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Netbooks - the second wave

May 20, 2009 - Dave Hecei
The Netbook invasion started hitting the shores in the later half of 2007. The first successful Netbook was the Asus EEE PC. The EEE PC was very small and very light. Its screen was only 7-inches and weighed just over 2 pounds. Since it used a version of Linux, a free computer operating system, the price was remarkably low, under $300. Even with its small LCD screen and even smaller, to the point of unusable, keyboard, the EEE PC flew off the shelves. The Netbook was born.

Soon other Chinese and Taiwanese computer makers introduced their own version of the Netbook. Soon Acer and MSI had models to compete with the Asus. Soon, most of the Netbooks switched to a low-end version of Windows XP Home, making the Netbook a more natural fit to casual PC users, instead of the computer geek who can live with, and enjoy, Linux.

In 2008 the Netbook started to mature as the LCD screens went to 8.9 and 10.1 inches. Thankfully, the keyboards also grew to a more normal size, even though they still used non-standard layouts, moving some keys to strange locations. It wasn’t long until the big PC makers took note and introduced their own Netbooks. Lenovo, Dell, and HP all have excellent Netbook models. These models have a much nicer feel, more solid, with better fit and finish.

Now we add an economic upheaval that soon becomes worldwide, causing some retailers to close, automakers to look at bankruptcy, and governments having to bail out even the largest, and oldest, of financial institutions. People still needed computers and the Netbook was an inexpensive alternative making them even more popular.

Now that we are well into the first half of 2009, the Netbook is going to go even further. Soon to be announced, the Netbook will be priced under $100. This is going to cause another surge in Netbook popularity. ‘And what will cause this dramatic price drop?’ you may ask. The new generation of Netbooks have built-in cellular data modems. Soon Netbooks will be sold right next to an iPhone, a Blackberry, and the G-1 smart phones.

Cellular providers sell smart phones at a much lower price because they subsidize the cost. While a Blackberry Curve would normally cost you $300, if you sign a 2-year contract you can get this smart phone for under $100. Radio Shack has been selling the Acer Netbook since late last year for under $100 with a 2 year AT&T data plan. In the next month or two, both Verizon and AT&T stores will start selling subsidized Netbooks.

While a Netbook with instant access to the Internet from practically anywhere sounds great, what does this mean to Apple. They have stated for practically the last year that they are not interested in making a Netbook. The Air was Apple’s take on the super light ‘ultra portable’ notebook that had become popular a few years back, but it is under powered and over priced. A MacBook is cheaper, faster, and is only slightly larger. While a cellular networked Netbook is not going to stop MacBook sales, much, it may affect iPhone sales. Not everyone needs a smart phone, but having a small, light, notebook with the Internet at your fingertips would fit in many places: realtors, salesmen/women, adjusters, the list could go on. Instead of fighting with a tiny screen on a phone with no keyboard, you could have a fully functioning laptop.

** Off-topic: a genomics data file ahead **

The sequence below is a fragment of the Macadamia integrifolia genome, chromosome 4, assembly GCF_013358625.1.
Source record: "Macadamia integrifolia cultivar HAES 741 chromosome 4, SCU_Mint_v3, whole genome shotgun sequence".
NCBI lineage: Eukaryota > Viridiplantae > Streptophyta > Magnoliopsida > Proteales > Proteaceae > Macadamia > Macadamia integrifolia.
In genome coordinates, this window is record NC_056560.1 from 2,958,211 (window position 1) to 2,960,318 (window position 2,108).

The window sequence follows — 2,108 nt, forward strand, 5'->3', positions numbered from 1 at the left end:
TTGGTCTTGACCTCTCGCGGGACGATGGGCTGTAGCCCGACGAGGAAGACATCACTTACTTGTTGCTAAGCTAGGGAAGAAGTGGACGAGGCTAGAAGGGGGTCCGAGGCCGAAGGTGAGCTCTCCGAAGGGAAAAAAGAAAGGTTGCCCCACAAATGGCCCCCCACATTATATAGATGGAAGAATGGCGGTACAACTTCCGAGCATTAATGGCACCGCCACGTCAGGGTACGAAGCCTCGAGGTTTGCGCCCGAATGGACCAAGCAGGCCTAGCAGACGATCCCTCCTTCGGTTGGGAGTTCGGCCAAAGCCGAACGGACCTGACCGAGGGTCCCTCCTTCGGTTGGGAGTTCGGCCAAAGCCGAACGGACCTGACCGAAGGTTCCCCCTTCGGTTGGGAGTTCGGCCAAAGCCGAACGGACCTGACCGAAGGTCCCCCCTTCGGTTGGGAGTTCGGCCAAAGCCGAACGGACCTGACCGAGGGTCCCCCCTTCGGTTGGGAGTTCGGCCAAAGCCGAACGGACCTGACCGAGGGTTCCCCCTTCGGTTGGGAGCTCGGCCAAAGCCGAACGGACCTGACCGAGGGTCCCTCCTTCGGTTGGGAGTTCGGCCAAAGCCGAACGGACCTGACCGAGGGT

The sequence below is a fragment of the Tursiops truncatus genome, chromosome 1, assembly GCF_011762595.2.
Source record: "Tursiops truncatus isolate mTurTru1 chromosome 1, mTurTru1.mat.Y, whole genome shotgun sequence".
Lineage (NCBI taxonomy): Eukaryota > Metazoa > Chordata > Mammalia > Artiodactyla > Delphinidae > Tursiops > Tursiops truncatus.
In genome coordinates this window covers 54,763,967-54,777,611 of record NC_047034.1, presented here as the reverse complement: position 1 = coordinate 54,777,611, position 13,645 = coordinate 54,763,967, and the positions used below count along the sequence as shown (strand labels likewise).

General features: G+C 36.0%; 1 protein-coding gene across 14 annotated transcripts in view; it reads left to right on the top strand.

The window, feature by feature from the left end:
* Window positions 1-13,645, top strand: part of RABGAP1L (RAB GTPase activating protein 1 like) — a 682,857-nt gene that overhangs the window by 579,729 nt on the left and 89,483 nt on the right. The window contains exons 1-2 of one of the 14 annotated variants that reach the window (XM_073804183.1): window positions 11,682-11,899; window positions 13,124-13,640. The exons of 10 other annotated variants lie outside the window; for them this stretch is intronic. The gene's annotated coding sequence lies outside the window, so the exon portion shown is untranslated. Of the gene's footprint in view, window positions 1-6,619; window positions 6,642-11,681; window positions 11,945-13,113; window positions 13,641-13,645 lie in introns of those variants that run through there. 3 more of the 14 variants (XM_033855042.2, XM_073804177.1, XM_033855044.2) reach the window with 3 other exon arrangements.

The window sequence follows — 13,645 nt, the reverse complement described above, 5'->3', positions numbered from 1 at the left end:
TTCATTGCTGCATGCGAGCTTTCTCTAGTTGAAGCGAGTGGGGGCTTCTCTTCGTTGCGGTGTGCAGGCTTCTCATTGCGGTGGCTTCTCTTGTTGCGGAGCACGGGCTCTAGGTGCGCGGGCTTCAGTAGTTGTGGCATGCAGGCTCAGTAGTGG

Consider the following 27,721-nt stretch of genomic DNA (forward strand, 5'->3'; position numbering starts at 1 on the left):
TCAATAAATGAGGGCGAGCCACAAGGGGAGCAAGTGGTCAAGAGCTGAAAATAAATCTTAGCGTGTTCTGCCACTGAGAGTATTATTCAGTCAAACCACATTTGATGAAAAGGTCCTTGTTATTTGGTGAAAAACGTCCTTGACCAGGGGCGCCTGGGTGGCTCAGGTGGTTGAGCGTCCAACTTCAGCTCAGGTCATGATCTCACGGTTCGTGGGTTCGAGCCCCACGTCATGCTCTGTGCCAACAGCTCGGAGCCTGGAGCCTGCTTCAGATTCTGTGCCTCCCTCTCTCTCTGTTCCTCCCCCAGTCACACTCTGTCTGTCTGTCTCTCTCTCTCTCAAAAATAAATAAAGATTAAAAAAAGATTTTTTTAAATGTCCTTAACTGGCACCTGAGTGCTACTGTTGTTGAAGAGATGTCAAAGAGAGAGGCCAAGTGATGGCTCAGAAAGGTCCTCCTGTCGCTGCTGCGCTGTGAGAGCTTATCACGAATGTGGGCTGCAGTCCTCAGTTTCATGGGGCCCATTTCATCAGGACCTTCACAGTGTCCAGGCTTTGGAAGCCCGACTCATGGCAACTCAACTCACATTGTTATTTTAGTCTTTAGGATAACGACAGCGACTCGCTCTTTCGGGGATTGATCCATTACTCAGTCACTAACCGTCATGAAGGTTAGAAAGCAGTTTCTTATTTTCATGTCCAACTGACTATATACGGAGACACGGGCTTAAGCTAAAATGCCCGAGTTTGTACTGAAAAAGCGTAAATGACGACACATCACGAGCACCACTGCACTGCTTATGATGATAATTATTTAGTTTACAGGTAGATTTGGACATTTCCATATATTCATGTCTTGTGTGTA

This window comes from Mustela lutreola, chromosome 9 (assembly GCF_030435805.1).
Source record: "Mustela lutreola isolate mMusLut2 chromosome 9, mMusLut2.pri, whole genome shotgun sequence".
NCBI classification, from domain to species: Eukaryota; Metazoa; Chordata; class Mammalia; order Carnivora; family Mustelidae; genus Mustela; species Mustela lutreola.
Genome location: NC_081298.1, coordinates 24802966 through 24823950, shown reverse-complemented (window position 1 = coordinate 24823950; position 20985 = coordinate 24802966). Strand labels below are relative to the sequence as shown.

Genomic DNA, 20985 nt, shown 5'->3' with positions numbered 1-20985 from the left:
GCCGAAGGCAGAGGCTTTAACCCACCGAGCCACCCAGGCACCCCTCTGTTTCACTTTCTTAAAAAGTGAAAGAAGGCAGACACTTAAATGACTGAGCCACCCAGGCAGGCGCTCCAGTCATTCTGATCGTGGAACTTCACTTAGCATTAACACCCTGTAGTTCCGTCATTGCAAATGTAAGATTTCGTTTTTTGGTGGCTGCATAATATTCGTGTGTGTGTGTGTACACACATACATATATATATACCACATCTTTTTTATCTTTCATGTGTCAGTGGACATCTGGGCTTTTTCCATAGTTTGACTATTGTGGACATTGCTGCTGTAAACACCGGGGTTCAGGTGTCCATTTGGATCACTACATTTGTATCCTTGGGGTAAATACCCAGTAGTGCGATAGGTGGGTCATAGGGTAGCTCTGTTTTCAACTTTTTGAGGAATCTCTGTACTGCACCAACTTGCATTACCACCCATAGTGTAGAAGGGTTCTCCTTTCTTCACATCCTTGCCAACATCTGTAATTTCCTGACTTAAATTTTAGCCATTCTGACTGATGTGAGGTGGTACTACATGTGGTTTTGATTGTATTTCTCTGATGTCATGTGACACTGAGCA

Luckily, Apple will soon host its annual World Wide Developers Conference (WWDC) in the beginning of June. There have been plenty of rumors that Apple will show some sort of new device. This could be just a new iPhone, or it could be some sort of Tablet PC or their take on the Netbook. Most of the rumors state that it will likely not be a true Macintosh but something based on the iPhone’s operating system. This means that it will have access to the tens of thousands of iPhone applications, and probably some written specifically for a larger device.

I don’t think a Netbook would save Apple; they really are not in any trouble. The only thing that could hurt Apple is if they don’t show something at the WWDC show. Expectations are high and if Apple doesn’t show some new type of technology I think it could hurt them in their stock price. If Apple doesn’t show a Netbook like device soon they run the chance of users switching to Windows, something that will sit pretty well with PC Guy.


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Original Asus EEE PC